Laura and I actually heard those words recently. Cirque ain’t cheap so usually there is some expectation management involved in the other direction. This one seemed like one of those inquiries that comes along as many times as an honest politician. On the surface it appeared all sparkly and heaven sent, but really it was the arc (as in the lost one the Raiders were looking for). Once opened, it unleashed all sorts of smelly hellacious monsters that almost took out our emotional knees. They wanted Cirque du Soleil, but they weren’t available so they settled on us. We know so many amazing performers, it really wasn’t a stretch to provide that level of show.
 

Or this!

Or this!

One thing anyone in the entertainment business knows is that the fabulously wealthy who throw extremely extravagant private parties can also come with a serving of hot neuroses. There is fun crazy and the there is cray cray. Those parents who hired paparazzi to follow their sixteen-year-old daughter around her party, AND also hired a body guard to protect her from the hired paparazzi? Fun. And hilarious.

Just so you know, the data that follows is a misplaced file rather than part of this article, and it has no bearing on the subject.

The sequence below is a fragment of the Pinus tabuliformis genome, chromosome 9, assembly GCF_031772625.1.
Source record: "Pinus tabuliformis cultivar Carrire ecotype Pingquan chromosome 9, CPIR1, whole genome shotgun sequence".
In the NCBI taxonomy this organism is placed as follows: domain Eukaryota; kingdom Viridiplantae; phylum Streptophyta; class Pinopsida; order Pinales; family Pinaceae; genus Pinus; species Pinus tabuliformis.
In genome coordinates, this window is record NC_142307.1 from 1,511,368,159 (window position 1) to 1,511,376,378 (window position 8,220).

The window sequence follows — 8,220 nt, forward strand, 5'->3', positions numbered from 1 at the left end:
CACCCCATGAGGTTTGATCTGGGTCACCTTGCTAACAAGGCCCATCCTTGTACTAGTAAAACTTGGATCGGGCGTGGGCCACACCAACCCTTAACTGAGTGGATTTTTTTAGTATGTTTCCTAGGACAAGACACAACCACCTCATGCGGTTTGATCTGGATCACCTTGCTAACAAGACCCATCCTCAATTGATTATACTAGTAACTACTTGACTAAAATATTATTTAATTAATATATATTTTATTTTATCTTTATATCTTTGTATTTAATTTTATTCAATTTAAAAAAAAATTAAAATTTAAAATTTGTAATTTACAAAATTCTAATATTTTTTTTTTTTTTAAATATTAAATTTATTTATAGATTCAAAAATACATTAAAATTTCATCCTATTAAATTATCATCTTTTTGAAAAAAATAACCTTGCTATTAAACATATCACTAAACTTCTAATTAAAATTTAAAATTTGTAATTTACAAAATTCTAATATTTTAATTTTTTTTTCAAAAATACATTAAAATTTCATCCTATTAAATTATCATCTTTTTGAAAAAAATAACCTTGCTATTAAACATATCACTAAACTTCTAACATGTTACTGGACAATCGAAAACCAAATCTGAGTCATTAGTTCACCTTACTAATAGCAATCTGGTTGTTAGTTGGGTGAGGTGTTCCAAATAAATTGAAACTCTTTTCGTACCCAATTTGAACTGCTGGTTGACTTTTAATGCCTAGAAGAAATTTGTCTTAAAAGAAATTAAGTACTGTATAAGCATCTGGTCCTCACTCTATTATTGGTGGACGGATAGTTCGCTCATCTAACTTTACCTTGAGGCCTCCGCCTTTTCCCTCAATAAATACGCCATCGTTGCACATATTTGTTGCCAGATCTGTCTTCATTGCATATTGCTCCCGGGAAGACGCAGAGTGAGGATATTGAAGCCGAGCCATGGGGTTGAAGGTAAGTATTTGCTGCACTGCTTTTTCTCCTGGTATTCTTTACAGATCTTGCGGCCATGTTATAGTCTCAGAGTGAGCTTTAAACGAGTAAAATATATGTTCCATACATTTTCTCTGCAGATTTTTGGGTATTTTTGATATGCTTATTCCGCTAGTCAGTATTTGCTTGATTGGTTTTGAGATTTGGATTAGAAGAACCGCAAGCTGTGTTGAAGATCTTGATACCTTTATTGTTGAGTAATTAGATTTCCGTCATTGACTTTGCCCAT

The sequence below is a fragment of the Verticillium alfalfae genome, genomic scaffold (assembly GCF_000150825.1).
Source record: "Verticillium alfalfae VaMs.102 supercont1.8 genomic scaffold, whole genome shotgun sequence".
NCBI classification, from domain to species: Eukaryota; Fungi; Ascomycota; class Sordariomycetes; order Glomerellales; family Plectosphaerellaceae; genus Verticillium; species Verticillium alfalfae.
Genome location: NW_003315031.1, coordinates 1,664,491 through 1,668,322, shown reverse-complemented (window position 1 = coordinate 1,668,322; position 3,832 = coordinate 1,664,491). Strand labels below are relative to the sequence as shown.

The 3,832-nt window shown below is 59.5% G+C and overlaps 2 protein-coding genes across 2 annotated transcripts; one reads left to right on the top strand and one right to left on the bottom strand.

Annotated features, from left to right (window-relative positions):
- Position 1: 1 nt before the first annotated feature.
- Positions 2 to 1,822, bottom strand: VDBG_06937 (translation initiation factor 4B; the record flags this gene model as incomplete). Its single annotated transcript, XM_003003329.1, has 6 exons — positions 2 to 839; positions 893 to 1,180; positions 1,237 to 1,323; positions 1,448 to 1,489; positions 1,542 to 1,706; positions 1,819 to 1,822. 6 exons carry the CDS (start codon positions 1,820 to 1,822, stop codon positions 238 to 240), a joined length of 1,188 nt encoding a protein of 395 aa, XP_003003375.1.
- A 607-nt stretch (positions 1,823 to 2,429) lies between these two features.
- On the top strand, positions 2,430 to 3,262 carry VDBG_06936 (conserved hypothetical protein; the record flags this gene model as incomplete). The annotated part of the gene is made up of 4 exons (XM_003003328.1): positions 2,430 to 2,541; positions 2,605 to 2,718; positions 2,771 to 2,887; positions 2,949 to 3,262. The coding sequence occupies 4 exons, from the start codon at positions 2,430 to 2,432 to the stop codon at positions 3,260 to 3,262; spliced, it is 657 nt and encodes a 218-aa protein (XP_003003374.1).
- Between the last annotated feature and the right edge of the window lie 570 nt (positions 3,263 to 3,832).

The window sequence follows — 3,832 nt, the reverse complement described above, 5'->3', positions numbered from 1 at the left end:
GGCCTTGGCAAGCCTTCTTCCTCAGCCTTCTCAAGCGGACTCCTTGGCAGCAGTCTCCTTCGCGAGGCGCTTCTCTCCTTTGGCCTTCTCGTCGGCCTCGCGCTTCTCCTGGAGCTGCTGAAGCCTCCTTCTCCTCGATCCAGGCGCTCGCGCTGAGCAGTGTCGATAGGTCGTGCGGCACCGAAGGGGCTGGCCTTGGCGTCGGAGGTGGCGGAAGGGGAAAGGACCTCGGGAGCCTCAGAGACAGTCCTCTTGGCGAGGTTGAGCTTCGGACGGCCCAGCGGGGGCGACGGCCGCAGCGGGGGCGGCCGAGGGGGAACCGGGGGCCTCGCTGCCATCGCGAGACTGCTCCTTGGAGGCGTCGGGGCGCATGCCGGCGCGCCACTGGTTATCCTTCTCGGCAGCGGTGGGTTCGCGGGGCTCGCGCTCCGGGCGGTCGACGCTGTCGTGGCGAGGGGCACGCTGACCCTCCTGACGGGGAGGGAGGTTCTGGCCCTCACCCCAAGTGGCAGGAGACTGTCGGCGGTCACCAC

Back to the present. This client wanted their bat mitzvah/party for their friends to be “perfect”, which translates into second guessing every little thing and changing their minds before they’d even made them. Cray.
 
Things turned nightmarish quickly. Every time we spoke with them, we would settle on a decision, get ready to go to contract and then we’d find out an hour later that everything we’d discussed was not in fact actually settled. It got to a point where nobody could remember what the last decision was because there were so many. Every conversation was like starting over.